Just an update on what happened with salvaging the weak brown stock using as much of the advice given in the thread as possible. Bearing mind that this was the first time that I had made brown stock from scratch, and really was not aware of what I was doing or of what I was getting myself into. I needed as much help as possible as I had very little common sense about this.
The shin of beef that I had bought to try and improve the weak brown stock, was cut into cubes, put in a shallow roasting pan with a little of the weak brown stock, placed in the oven cooked on a low heat, stirred occasionally until the meat was a very dark brown.
The veggies were been taken out of the stock pot and discarded; the browned shin plus the liquid was, added to the pot of weak brown stock. The roasting pan was deglazed the pan using the brown stock and added that to the stock pot too. The pot (with bones and no lid) was simmered gently for another 4 or so hours. The stock was a bit more colourful than before and with a little more flavour. Cooled the pot in a cold water bath and refrigerated overnight in the pot.
The next day, with trepidation (how dramatic), the stock pot was inspected. The residue fat that had set hard on the top, was scraped away and the liquid beneath had semi set to a very loose but gelatinous jelly Eureka! I was a really happy bunny because I was on the way to achieving my ultimate goal.
The bones were separated from the stock and set aside for the neighbour’s dog. I then continued with mentor’s advice ie to concentrate the stock by reduction. This was fascinating to watch (no lid) and the taste was actually better than imagined – a wholesome beefy flavour. I used some of the reduction as a base for Bolognese sauce. Although the other ingredients of the sauce remained the same as normally used, the flavour had a greater depth that was subtle and very noticeable, which surprised me. The remainder of the stock reduction was cooled quickly and put in the refrigerator over night and, this too set to a loose gelatinous consistency then was put in 500 mls boxes and put in the freezer for future use.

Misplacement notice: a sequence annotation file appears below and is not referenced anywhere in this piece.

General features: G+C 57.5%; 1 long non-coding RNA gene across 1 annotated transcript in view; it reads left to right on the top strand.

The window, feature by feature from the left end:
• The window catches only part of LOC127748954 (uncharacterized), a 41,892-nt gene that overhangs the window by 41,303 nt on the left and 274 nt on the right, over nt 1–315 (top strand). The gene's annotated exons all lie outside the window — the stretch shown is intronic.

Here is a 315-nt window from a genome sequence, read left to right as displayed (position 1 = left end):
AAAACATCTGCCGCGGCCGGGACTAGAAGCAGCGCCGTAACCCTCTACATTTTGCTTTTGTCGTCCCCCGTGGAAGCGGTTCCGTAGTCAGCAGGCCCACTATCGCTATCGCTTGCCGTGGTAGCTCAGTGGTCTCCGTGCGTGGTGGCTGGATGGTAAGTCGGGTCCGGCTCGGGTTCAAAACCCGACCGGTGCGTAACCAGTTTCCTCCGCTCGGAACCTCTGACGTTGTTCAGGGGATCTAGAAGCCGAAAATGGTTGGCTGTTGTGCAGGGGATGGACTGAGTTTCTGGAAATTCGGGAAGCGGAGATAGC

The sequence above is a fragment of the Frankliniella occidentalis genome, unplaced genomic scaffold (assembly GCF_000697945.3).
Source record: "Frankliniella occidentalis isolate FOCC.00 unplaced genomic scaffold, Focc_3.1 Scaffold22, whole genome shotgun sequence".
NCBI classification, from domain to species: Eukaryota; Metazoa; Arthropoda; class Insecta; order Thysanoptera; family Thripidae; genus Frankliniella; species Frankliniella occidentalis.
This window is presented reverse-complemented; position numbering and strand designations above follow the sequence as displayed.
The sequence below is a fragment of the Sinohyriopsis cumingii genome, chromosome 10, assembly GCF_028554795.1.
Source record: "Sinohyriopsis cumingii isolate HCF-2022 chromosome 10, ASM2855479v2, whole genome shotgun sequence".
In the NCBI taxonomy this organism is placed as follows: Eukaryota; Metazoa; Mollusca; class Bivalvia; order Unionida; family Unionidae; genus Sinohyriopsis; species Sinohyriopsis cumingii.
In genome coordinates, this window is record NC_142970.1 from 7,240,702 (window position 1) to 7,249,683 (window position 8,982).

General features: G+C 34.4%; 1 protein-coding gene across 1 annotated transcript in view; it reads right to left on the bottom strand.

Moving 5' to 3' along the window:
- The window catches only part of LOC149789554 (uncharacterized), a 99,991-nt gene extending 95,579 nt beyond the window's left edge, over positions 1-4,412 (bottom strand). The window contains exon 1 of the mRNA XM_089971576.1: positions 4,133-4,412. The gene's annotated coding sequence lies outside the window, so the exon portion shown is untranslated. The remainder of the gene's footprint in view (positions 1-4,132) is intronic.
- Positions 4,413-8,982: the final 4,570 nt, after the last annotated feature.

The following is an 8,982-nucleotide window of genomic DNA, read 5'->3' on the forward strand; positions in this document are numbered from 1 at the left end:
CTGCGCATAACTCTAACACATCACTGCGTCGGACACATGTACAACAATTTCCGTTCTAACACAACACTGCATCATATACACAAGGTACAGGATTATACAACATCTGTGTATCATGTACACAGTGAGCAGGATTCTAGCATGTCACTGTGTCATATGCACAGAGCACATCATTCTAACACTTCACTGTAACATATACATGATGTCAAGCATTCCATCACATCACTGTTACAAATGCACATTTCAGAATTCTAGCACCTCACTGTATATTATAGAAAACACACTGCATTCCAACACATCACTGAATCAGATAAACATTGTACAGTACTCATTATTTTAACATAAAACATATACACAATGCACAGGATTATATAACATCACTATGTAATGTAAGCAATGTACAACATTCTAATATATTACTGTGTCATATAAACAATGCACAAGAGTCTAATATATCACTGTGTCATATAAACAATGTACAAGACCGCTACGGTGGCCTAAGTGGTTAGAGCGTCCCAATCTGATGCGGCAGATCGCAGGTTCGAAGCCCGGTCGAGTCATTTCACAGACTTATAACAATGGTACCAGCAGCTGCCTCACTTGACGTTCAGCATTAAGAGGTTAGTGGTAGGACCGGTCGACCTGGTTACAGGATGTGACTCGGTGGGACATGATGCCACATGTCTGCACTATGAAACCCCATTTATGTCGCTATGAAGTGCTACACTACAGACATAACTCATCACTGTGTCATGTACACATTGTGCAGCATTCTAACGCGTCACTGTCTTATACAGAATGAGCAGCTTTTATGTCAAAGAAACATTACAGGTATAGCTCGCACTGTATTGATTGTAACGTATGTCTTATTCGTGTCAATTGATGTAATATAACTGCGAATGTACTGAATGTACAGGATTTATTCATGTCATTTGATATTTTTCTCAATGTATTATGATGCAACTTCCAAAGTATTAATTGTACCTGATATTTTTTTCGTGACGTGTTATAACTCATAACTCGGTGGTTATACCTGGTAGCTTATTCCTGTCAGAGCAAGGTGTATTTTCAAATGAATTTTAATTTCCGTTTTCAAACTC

The outcome of my first efforts of making brown stock was not at all wasted, and is going to be just a first phase. I may not have achieved all that I had set out to achieve but I have learned much about how to do things, why things go wrong, and, what to do to remedy the situation if things do not go according to plan; so very important for novices. Things they do not always tell you in cookery books.
I am so grateful to all the contributors to this thread for taking the time for sharing their knowledge and experience and really thank them mentoring me. In April, I am going to do another batch and will be using a mixture of Beef and Veal bones (meaty if I can get them – if not, may have to buy additional meat). French butchers are very canny! So will up update the thread the afterwards.
I am so grateful to all the contributors to this thread for taking the time for sharing their knowledge and experience and really thank them mentoring me.
PS Oh by the way, when straining the stock, for the first time, I used my very fine mesh Chinese hat sieve that I have had for years, but have never used. Incredible piece of equipment - wonderful result.